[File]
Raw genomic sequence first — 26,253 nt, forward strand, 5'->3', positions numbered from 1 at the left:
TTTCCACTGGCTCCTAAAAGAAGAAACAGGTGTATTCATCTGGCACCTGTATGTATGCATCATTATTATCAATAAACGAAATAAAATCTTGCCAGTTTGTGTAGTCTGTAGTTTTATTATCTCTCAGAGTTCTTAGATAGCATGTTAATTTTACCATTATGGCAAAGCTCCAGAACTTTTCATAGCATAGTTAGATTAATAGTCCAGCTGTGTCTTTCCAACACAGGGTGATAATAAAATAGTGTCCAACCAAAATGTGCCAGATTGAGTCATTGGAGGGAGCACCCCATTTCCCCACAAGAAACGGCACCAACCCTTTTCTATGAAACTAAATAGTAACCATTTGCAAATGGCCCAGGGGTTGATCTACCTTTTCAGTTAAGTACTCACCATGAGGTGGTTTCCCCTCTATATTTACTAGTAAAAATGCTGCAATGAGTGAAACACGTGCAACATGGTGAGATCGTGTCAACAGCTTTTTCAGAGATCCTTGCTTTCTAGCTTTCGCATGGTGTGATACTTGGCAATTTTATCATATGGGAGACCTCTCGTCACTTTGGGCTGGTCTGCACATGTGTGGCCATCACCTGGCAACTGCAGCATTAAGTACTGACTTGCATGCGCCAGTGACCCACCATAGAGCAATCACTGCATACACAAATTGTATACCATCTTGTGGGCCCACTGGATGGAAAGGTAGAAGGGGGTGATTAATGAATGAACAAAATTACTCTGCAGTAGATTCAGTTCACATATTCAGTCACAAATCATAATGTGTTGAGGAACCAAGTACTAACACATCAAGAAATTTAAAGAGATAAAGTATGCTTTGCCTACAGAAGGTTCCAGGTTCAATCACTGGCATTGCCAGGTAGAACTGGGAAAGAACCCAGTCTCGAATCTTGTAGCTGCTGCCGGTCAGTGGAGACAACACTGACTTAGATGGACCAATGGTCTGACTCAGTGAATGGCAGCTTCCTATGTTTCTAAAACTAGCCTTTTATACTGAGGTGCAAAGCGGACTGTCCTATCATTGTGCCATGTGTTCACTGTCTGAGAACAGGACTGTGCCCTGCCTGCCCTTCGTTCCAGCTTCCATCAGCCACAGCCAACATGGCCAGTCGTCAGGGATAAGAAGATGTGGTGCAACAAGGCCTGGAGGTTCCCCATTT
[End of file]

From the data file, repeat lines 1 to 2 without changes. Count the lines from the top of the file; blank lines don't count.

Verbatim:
Raw genomic sequence first — 26,253 nt, forward strand, 5'->3', positions numbered from 1 at the left:
TTTCCACTGGCTCCTAAAAGAAGAAACAGGTGTATTCATCTGGCACCTGTATGTATGCATCATTATTATCAATAAACGAAATAAAATCTTGCCAGTTTGTGTAGTCTGTAGTTTTATTATCTCTCAGAGTTCTTAGATAGCATGTTAATTTTACCATTATGGCAAAGCTCCAGAACTTTTCATAGCATAGTTAGATTAATAGTCCAGCTGTGTCTTTCCAACACAGGGTGATAATAAAATAGTGTCCAACCAAAATGTGCCAGATTGAGTCATTGGAGGGAGCACCCCATTTCCCCACAAGAAACGGCACCAACCCTTTTCTATGAAACTAAATAGTAACCATTTGCAAATGGCCCAGGGGTTGATCTACCTTTTCAGTTAAGTACTCACCATGAGGTGGTTTCCCCTCTATATTTACTAGTAAAAATGCTGCAATGAGTGAAACACGTGCAACATGGTGAGATCGTGTCAACAGCTTTTTCAGAGATCCTTGCTTTCTAGCTTTCGCATGGTGTGATACTTGGCAATTTTATCATATGGGAGACCTCTCGTCACTTTGGGCTGGTCTGCACATGTGTGGCCATCACCTGGCAACTGCAGCATTAAGTACTGACTTGCATGCGCCAGTGACCCACCATAGAGCAATCACTGCATACACAAATTGTATACCATCTTGTGGGCCCACTGGATGGAAAGGTAGAAGGGGGTGATTAATGAATGAACAAAATTACTCTGCAGTAGATTCAGTTCACATATTCAGTCACAAATCATAATGTGTTGAGGAACCAAGTACTAACACATCAAGAAATTTAAAGAGATAAAGTATGCTTTGCCTACAGAAGGTTCCAGGTTCAATCACTGGCATTGCCAGGTAGAACTGGGAAAGAACCCAGTCTCGAATCTTGTAGCTGCTGCCGGTCAGTGGAGACAACACTGACTTAGATGGACCAATGGTCTGACTCAGTGAATGGCAGCTTCCTATGTTTCTAAAACTAGCCTTTTATACTGAGGTGCAAAGCGGACTGTCCTATCATTGTGCCATGTGTTCACTGTCTGAGAACAGGACTGTGCCCTGCCTGCCCTTCGTTCCAGCTTCCATCAGCCACAGCCAACATGGCCAGTCGTCAGGGATAAGAAGATGTGGTGCAACAAGGCCTGGAGGTTCCCCATTT